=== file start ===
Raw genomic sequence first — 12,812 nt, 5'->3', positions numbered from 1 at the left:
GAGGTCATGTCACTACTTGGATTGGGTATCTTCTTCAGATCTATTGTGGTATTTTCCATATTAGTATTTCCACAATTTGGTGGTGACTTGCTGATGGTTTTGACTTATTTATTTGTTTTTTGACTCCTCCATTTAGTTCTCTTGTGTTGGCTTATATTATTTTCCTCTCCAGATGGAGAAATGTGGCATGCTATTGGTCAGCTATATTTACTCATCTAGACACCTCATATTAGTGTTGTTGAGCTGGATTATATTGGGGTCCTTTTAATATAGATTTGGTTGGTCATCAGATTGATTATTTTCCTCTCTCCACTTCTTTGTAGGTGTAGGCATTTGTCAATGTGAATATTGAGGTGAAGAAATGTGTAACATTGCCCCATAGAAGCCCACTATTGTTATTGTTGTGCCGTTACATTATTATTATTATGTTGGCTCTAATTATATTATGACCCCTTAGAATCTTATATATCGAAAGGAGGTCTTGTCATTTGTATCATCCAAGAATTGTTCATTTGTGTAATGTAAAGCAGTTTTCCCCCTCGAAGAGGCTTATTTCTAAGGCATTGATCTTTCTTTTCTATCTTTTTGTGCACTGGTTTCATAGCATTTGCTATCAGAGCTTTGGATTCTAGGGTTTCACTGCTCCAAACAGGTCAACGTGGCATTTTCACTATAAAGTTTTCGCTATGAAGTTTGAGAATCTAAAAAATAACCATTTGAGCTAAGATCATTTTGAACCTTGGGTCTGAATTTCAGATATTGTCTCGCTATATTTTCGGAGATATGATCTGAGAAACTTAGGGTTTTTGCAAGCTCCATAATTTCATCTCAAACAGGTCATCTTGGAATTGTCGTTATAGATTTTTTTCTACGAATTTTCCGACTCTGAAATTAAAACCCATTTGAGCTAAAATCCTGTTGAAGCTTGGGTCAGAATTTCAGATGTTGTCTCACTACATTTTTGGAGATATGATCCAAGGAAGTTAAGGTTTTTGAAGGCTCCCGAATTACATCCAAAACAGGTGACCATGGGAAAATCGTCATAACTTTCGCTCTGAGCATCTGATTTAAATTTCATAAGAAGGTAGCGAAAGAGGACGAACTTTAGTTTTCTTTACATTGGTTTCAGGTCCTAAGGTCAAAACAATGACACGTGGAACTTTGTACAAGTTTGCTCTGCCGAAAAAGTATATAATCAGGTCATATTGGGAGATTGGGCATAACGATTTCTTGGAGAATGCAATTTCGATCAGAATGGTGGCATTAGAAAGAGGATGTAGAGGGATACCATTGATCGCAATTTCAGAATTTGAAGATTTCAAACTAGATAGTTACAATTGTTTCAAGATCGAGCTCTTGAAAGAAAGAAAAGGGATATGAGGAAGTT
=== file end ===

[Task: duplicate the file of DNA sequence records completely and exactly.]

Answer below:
Raw genomic sequence first — 12,812 nt, 5'->3', positions numbered from 1 at the left:
GAGGTCATGTCACTACTTGGATTGGGTATCTTCTTCAGATCTATTGTGGTATTTTCCATATTAGTATTTCCACAATTTGGTGGTGACTTGCTGATGGTTTTGACTTATTTATTTGTTTTTTGACTCCTCCATTTAGTTCTCTTGTGTTGGCTTATATTATTTTCCTCTCCAGATGGAGAAATGTGGCATGCTATTGGTCAGCTATATTTACTCATCTAGACACCTCATATTAGTGTTGTTGAGCTGGATTATATTGGGGTCCTTTTAATATAGATTTGGTTGGTCATCAGATTGATTATTTTCCTCTCTCCACTTCTTTGTAGGTGTAGGCATTTGTCAATGTGAATATTGAGGTGAAGAAATGTGTAACATTGCCCCATAGAAGCCCACTATTGTTATTGTTGTGCCGTTACATTATTATTATTATGTTGGCTCTAATTATATTATGACCCCTTAGAATCTTATATATCGAAAGGAGGTCTTGTCATTTGTATCATCCAAGAATTGTTCATTTGTGTAATGTAAAGCAGTTTTCCCCCTCGAAGAGGCTTATTTCTAAGGCATTGATCTTTCTTTTCTATCTTTTTGTGCACTGGTTTCATAGCATTTGCTATCAGAGCTTTGGATTCTAGGGTTTCACTGCTCCAAACAGGTCAACGTGGCATTTTCACTATAAAGTTTTCGCTATGAAGTTTGAGAATCTAAAAAATAACCATTTGAGCTAAGATCATTTTGAACCTTGGGTCTGAATTTCAGATATTGTCTCGCTATATTTTCGGAGATATGATCTGAGAAACTTAGGGTTTTTGCAAGCTCCATAATTTCATCTCAAACAGGTCATCTTGGAATTGTCGTTATAGATTTTTTTCTACGAATTTTCCGACTCTGAAATTAAAACCCATTTGAGCTAAAATCCTGTTGAAGCTTGGGTCAGAATTTCAGATGTTGTCTCACTACATTTTTGGAGATATGATCCAAGGAAGTTAAGGTTTTTGAAGGCTCCCGAATTACATCCAAAACAGGTGACCATGGGAAAATCGTCATAACTTTCGCTCTGAGCATCTGATTTAAATTTCATAAGAAGGTAGCGAAAGAGGACGAACTTTAGTTTTCTTTACATTGGTTTCAGGTCCTAAGGTCAAAACAATGACACGTGGAACTTTGTACAAGTTTGCTCTGCCGAAAAAGTATATAATCAGGTCATATTGGGAGATTGGGCATAACGATTTCTTGGAGAATGCAATTTCGATCAGAATGGTGGCATTAGAAAGAGGATGTAGAGGGATACCATTGATCGCAATTTCAGAATTTGAAGATTTCAAACTAGATAGTTACAATTGTTTCAAGATCGAGCTCTTGAAAGAAAGAAAAGGGATATGAGGAAGTT